At the time of its adoption, the Commissioners’ Plan of 1811 envisioned the eventual urban development of all the raw land that would become Central Park. Intersections that would never come to be — like West 64th Street and Sixth Avenue, or West 109th Street and Seventh Avenue — were surveyed and marked on the rural land of New York County.
Recently, some physical evidence of the preliminary grid-platting has, quite literally, come to light in the right places. In a recent New Yorker article, Marguerite Holloway describes the discovery, and explains the origin of the mysterious markers in Central Park — as well as why they had disappeared and remained buried for nearly two centuries:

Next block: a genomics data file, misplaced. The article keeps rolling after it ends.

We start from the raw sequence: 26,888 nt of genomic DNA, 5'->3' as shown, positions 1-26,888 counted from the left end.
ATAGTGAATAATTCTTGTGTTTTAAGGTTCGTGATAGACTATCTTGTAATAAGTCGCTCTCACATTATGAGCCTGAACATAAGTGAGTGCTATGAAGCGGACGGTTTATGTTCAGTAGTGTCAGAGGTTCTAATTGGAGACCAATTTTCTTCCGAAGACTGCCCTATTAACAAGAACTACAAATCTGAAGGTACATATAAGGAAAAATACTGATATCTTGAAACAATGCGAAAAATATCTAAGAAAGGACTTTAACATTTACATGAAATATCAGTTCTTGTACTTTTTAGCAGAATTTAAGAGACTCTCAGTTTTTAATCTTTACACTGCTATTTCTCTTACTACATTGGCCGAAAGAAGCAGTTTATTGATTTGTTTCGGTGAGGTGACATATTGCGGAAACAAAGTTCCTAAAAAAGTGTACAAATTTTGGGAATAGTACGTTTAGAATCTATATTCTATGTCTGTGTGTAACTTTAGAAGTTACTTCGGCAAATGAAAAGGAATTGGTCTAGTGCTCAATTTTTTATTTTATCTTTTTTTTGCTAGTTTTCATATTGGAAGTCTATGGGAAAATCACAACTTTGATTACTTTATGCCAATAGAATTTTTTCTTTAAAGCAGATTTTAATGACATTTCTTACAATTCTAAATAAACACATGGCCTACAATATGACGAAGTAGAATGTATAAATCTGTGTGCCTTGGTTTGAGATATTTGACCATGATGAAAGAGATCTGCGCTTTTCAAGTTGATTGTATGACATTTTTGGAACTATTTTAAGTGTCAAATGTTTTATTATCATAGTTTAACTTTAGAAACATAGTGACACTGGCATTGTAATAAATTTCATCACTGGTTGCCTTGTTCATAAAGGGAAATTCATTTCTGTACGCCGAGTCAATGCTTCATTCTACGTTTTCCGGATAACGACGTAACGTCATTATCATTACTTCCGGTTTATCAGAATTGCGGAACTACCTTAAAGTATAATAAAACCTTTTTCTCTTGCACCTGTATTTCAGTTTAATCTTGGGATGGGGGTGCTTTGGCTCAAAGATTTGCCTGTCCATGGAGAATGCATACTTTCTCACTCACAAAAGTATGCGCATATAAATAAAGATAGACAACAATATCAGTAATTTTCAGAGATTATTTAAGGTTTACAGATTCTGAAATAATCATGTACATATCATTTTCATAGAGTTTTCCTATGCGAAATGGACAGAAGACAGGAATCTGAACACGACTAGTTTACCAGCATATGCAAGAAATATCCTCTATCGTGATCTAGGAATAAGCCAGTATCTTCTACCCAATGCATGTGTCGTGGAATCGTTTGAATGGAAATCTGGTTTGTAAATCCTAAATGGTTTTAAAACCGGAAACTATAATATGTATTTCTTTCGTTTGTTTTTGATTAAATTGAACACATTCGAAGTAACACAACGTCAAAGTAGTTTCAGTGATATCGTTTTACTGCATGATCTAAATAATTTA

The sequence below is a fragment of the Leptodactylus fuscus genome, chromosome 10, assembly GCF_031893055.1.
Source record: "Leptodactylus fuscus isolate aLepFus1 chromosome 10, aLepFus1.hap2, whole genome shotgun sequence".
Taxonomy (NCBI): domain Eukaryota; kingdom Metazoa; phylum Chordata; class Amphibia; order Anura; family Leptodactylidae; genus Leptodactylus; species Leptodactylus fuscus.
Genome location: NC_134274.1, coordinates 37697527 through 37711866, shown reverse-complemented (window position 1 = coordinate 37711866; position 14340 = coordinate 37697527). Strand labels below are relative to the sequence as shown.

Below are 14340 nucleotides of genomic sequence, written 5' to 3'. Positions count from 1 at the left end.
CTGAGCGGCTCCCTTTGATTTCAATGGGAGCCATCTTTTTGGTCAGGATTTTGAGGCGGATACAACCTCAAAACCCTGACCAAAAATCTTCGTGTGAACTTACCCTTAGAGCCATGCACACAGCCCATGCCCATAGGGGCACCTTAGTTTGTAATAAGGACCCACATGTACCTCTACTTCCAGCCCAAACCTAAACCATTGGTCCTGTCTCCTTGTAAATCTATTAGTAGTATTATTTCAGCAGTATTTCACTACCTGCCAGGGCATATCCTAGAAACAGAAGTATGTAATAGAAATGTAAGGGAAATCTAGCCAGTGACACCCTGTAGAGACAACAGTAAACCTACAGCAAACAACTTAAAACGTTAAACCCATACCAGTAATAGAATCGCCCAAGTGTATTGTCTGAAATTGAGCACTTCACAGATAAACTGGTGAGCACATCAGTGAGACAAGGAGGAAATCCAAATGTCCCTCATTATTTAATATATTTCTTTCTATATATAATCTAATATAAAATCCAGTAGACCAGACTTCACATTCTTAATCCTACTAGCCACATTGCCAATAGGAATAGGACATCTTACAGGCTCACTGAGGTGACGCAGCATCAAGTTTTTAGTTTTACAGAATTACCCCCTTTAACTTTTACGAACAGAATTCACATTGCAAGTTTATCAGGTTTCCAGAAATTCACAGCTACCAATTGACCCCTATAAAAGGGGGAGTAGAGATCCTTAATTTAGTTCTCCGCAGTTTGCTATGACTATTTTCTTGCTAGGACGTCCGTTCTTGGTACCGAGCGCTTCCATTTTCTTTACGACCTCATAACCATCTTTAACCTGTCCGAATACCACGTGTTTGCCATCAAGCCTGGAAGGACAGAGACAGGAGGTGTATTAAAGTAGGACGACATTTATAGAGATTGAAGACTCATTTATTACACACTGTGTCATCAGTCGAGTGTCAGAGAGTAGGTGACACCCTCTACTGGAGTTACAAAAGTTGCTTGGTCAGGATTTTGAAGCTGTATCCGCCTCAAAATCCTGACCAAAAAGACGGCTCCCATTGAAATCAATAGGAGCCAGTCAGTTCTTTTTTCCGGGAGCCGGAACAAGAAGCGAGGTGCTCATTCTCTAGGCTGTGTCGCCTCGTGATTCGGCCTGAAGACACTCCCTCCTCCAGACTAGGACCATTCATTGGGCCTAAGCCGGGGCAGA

So the grid plan sank below the park, largely lost to the sculpted waves and undulations of landscaping. Just a few white marble pillars remain, marking a forgotten aspect of Manhattan’s original street plan, and evoking a wilder, emptier landscape in which white stones stand like cairns.